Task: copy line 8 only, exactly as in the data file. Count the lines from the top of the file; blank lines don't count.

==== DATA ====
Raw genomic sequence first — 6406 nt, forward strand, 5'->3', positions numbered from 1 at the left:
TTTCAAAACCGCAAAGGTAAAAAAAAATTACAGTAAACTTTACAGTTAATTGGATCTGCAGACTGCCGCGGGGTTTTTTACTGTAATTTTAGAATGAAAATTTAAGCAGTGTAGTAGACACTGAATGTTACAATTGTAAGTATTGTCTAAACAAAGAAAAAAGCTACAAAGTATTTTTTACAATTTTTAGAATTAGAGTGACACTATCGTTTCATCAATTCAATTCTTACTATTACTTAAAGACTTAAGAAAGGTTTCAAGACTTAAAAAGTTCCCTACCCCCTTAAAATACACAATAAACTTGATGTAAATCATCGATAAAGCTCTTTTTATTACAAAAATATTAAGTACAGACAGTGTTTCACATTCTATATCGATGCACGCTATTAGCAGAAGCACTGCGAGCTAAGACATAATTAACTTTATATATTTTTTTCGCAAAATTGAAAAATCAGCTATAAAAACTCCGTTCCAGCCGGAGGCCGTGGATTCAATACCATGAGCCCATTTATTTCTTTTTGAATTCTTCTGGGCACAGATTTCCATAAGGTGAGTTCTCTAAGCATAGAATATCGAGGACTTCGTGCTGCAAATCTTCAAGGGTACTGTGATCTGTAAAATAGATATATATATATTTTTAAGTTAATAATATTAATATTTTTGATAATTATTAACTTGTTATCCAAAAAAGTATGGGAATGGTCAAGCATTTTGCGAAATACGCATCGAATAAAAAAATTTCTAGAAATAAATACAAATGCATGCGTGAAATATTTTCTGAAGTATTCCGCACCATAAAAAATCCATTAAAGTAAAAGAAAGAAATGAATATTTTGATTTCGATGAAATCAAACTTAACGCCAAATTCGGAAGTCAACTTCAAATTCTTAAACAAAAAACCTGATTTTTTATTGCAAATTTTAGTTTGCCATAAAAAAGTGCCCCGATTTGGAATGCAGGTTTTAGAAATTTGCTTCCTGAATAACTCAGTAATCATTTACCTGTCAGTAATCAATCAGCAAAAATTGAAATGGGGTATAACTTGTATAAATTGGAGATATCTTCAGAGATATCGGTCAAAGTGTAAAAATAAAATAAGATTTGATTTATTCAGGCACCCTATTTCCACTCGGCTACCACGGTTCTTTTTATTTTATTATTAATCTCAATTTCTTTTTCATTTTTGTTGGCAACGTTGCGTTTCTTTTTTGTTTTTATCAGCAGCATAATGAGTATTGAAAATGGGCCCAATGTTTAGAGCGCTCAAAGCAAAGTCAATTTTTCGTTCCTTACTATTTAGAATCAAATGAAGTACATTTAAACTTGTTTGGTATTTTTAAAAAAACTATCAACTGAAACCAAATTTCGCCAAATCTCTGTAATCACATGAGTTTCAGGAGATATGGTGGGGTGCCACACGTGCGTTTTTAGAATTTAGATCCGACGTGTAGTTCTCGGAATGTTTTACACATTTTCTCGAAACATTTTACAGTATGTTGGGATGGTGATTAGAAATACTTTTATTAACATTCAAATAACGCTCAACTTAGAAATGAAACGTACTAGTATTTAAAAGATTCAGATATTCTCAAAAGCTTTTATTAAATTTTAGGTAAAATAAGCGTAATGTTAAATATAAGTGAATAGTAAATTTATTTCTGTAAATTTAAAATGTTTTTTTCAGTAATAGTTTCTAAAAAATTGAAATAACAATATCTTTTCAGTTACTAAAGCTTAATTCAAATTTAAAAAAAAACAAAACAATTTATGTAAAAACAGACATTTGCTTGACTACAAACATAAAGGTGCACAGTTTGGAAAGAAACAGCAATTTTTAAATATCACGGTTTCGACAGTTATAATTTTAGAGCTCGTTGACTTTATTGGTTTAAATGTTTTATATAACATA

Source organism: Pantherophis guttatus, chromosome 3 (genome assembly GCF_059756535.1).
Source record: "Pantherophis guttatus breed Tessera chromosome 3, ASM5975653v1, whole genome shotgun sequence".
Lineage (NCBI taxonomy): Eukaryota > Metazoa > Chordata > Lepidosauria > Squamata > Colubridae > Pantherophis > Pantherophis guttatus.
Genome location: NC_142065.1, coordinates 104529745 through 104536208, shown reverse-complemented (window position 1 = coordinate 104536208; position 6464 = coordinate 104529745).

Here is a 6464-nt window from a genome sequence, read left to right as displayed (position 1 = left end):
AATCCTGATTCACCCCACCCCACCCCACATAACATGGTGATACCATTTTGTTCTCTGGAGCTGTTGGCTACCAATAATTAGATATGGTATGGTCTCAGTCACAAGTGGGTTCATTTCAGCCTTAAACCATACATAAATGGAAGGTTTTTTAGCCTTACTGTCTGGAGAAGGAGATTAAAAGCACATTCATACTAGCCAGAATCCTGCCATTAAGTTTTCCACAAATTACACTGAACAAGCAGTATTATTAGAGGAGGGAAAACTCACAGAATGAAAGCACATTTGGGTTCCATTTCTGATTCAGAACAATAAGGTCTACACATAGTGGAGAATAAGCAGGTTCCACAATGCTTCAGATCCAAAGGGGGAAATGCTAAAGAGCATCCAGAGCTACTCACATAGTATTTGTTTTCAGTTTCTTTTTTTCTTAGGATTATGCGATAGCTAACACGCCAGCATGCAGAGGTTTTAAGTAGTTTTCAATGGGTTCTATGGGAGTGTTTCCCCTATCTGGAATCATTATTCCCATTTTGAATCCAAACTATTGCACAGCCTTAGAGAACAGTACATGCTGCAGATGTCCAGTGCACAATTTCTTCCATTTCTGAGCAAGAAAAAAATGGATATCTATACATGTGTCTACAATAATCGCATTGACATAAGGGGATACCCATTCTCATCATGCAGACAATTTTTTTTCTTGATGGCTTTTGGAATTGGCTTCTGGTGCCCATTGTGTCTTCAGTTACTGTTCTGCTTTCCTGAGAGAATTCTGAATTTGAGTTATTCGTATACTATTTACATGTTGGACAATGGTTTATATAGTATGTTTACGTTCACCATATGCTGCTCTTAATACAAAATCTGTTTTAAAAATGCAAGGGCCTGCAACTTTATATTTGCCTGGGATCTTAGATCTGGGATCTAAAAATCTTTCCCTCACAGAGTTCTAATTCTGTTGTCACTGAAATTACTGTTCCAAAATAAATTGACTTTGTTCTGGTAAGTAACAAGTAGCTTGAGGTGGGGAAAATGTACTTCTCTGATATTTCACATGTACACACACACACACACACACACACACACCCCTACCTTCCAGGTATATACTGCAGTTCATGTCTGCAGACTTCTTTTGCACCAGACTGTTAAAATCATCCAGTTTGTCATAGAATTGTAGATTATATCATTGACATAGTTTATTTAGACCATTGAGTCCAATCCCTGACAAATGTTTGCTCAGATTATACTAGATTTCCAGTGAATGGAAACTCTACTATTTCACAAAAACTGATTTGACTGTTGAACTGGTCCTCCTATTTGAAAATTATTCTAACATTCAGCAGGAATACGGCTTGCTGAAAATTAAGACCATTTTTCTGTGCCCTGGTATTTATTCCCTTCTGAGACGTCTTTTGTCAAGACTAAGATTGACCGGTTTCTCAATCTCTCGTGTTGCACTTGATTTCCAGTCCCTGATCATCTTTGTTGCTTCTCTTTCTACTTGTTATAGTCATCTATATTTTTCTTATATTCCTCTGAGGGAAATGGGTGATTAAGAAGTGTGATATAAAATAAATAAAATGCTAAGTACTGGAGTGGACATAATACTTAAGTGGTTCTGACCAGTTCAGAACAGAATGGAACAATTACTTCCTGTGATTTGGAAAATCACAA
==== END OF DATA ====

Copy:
AATCCTGATTCACCCCACCCCACCCCACATAACATGGTGATACCATTTTGTTCTCTGGAGCTGTTGGCTACCAATAATTAGATATGGTATGGTCTCAGTCACAAGTGGGTTCATTTCAGCCTTAAACCATACATAAATGGAAGGTTTTTTAGCCTTACTGTCTGGAGAAGGAGATTAAAAGCACATTCATACTAGCCAGAATCCTGCCATTAAGTTTTCCACAAATTACACTGAACAAGCAGTATTATTAGAGGAGGGAAAACTCACAGAATGAAAGCACATTTGGGTTCCATTTCTGATTCAGAACAATAAGGTCTACACATAGTGGAGAATAAGCAGGTTCCACAATGCTTCAGATCCAAAGGGGGAAATGCTAAAGAGCATCCAGAGCTACTCACATAGTATTTGTTTTCAGTTTCTTTTTTTCTTAGGATTATGCGATAGCTAACACGCCAGCATGCAGAGGTTTTAAGTAGTTTTCAATGGGTTCTATGGGAGTGTTTCCCCTATCTGGAATCATTATTCCCATTTTGAATCCAAACTATTGCACAGCCTTAGAGAACAGTACATGCTGCAGATGTCCAGTGCACAATTTCTTCCATTTCTGAGCAAGAAAAAAATGGATATCTATACATGTGTCTACAATAATCGCATTGACATAAGGGGATACCCATTCTCATCATGCAGACAATTTTTTTTCTTGATGGCTTTTGGAATTGGCTTCTGGTGCCCATTGTGTCTTCAGTTACTGTTCTGCTTTCCTGAGAGAATTCTGAATTTGAGTTATTCGTATACTATTTACATGTTGGACAATGGTTTATATAGTATGTTTACGTTCACCATATGCTGCTCTTAATACAAAATCTGTTTTAAAAATGCAAGGGCCTGCAACTTTATATTTGCCTGGGATCTTAGATCTGGGATCTAAAAATCTTTCCCTCACAGAGTTCTAATTCTGTTGTCACTGAAATTACTGTTCCAAAATAAATTGACTTTGTTCTGGTAAGTAACAAGTAGCTTGAGGTGGGGAAAATGTACTTCTCTGATATTTCACATGTACACACACACACACACACACACACACACCCCTACCTTCCAGGTATATACTGCAGTTCATGTCTGCAGACTTCTTTTGCACCAGACTGTTAAAATCATCCAGTTTGTCATAGAATTGTAGATTATATCATTGACATAGTTTATTTAGACCATTGAGTCCAATCCCTGACAAATGTTTGCTCAGATTATACTAGATTTCCAGTGAATGGAAACTCTACTATTTCACAAAAACTGATTTGACTGTTGAACTGGTCCTCCTATTTGAAAATTATTCTAACATTCAGCAGGAATACGGCTTGCTGAAAATTAAGACCATTTTTCTGTGCCCTGGTATTTATTCCCTTCTGAGACGTCTTTTGTCAAGACTAAGATTGACCGGTTTCTCAATCTCTCGTGTTGCACTTGATTTCCAGTCCCTGATCATCTTTGTTGCTTCTCTTTCTACTTGTTATAGTCATCTATATTTTTCTTATATTCCTCTGAGGGAAATGGGTGATTAAGAAGTGTGATATAAAATAAATAAAATGCTAAGTACTGGAGTGGACATAATACTTAAGTGGTTCTGACCAGTTCAGAACAGAATGGAACAATTACTTCCTGTGATTTGGAAAATCACAA